Let's differentiate the dipole's general equation, which is actually *l* = 492 (*n* – 0.05)/*f*, where *n* is the number of half-waves at the frequency of operation. We assign certain values of *n* to evaluate what will happen at a corresponding operating frequency, *f*, but we do not consider *n* as a function of f. Thus we treat 492 (*n* – 0.05) as a constant. After differentiation and rearrangement of the variables, we get the finite-difference equation:

How good an approximation is this (no traps) dipole equation? To find out, let's adjust the resonant frequency of the antenna simply by changing its length slightly. If Δ*l* = -1 foot, then Δ*f* = 26 kHz at the low end of the 3.5 MHz band, 34 kHz at 7 MHz, 135 kHz at 14 MHz, 181 kHz at 21 MHz, and 229 kHz at 28 MHz. Note again that we set *n* = 1 at 3.5 MHz, *n* = 3 at 7 MHz and at 14 MHz, *n* = 5 at 21 MHz, and *n* = 7 at 28 MHz.

The resulting Δ*f* values are in fairly good agreement with the EZNEC modeling program, which predicts that Δ*f* for our 122-foot trap dipole (14-gauge wire with L = 11 microhenries, C = 31.2 picofarads) will rise about 25, 30, 100, 160, and 230 kHz, respectively. Thus, qualitatively, our equation is good enough, and we see that, within limits, we can secure a monotonic but not a directly proportional change in resonant frequency from band to band (as many initially tend to believe) as we adjust the trap antenna's physical length. In practice, this iterative adjustment of frequency with length allows us to fine-tune the antenna quickly on all five bands during initial installation in the field.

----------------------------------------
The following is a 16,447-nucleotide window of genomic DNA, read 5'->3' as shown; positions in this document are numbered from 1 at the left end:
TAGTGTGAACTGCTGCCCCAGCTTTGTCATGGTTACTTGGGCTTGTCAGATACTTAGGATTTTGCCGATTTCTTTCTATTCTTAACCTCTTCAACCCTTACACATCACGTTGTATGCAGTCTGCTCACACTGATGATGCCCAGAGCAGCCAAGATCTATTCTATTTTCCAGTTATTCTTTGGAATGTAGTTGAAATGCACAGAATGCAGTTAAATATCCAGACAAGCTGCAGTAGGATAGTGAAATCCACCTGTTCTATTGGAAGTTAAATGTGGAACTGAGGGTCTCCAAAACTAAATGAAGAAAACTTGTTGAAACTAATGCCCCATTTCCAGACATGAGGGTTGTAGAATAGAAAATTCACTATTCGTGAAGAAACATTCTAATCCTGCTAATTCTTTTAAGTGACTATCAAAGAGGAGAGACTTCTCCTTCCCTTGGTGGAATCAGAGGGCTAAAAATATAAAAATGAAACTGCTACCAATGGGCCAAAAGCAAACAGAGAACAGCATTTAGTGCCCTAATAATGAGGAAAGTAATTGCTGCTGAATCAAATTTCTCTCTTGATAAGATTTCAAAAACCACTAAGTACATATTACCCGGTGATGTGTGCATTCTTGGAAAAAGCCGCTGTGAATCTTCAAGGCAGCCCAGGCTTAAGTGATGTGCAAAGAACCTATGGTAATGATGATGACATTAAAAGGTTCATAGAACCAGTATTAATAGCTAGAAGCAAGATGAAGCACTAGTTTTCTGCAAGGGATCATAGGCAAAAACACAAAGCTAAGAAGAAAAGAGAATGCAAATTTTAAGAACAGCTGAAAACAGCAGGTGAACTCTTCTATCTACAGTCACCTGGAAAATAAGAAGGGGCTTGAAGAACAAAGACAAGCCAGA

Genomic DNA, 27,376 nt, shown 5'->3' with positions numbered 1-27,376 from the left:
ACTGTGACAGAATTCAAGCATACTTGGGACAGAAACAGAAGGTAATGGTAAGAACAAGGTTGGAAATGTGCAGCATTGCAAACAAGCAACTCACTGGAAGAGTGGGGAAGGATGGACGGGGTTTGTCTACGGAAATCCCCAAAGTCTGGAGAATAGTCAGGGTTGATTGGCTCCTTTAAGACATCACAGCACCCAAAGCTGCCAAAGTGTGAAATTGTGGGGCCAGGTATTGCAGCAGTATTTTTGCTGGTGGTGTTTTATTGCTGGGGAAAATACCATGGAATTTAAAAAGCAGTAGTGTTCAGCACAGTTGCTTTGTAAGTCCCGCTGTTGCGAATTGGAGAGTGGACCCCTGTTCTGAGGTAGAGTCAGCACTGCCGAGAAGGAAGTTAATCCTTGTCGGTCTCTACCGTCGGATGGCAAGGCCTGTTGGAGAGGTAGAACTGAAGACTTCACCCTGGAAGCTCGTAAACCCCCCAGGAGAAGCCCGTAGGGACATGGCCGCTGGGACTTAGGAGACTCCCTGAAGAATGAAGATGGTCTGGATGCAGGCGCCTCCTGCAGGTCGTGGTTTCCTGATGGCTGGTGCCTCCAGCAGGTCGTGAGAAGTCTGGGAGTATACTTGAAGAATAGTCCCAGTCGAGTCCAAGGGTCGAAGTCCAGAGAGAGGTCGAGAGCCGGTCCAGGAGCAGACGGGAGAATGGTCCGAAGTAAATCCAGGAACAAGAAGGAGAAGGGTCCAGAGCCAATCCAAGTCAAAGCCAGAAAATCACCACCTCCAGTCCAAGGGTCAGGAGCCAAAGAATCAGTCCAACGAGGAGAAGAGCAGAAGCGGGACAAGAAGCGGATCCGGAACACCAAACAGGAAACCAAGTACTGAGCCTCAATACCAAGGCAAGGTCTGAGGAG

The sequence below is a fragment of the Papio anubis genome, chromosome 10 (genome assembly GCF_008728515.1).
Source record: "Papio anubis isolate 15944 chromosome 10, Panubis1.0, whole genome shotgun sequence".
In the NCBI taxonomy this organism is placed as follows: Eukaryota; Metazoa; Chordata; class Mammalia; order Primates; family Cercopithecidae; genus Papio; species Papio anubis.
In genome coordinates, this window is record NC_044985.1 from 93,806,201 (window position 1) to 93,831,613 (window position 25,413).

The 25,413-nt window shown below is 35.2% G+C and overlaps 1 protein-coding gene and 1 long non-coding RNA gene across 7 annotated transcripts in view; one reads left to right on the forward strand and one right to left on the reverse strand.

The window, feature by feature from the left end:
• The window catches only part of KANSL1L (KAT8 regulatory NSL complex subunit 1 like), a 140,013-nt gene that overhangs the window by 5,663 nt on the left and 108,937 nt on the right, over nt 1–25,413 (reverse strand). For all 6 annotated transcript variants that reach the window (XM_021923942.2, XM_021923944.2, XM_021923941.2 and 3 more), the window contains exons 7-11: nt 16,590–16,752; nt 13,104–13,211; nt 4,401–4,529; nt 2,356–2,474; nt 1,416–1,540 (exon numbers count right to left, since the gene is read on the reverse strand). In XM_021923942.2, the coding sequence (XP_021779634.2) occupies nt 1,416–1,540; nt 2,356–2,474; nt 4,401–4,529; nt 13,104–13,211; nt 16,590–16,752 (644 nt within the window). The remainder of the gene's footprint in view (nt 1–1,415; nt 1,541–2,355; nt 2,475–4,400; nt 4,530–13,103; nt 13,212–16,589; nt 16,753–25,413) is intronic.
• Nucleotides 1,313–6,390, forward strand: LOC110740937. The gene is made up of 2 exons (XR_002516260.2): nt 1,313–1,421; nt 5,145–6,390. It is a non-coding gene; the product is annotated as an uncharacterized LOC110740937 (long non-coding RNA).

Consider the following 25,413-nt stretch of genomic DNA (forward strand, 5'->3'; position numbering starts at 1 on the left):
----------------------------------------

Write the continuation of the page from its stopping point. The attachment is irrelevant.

**I gave your equation set to the numerical software (Systems of Nonlinear Equations, v1), and it didn't find any solutions. What's happening?**

How did you program them in? Trust the software, but be aware of its limitations. Software using such techniques as the Method of Undetermined Coefficients and Newton-Raphson approximations can be very touchy when it tries to converge on answers that are numerically very small (much, much less than 1). Rarely, the software may correctly determine the value for some or most of the variables; others will be incorrect because, in setting up your equations, you've unwittingly broken a few program rules for effective numerical iteration. In iterative approximation, the software occasionally encounters a fraction having a small numerator divided by a small denominator. Then the software may not be able to converge on a solution, especially if the unknown variable is in the denominator of some system term. I can't be sure, but this may be one problem you encountered; the program couldn't solve for *L*, which is measured in microhenries.

One tip an old mathematician gave me years ago, and which I generally apply today to help get around problems with tiny numbers, is to place as many unknown variables as possible in the numerator of your equations. The "harmonic equation" set as originally shown in an April post is of the form:

So if you had *L* in the denominator of the term as shown, place it in the numerator. To virtually eliminate the computational "blow-up" possibility when working with tiny denominators, also express such terms as 1/2π*f* for each *f* as a small decimal number, and place it in the User Constants section of the program for multiplying by *L*. The numerical software should successfully calculate the value of all unknowns, and the actual value of *L* will be the reciprocal of what the software displays.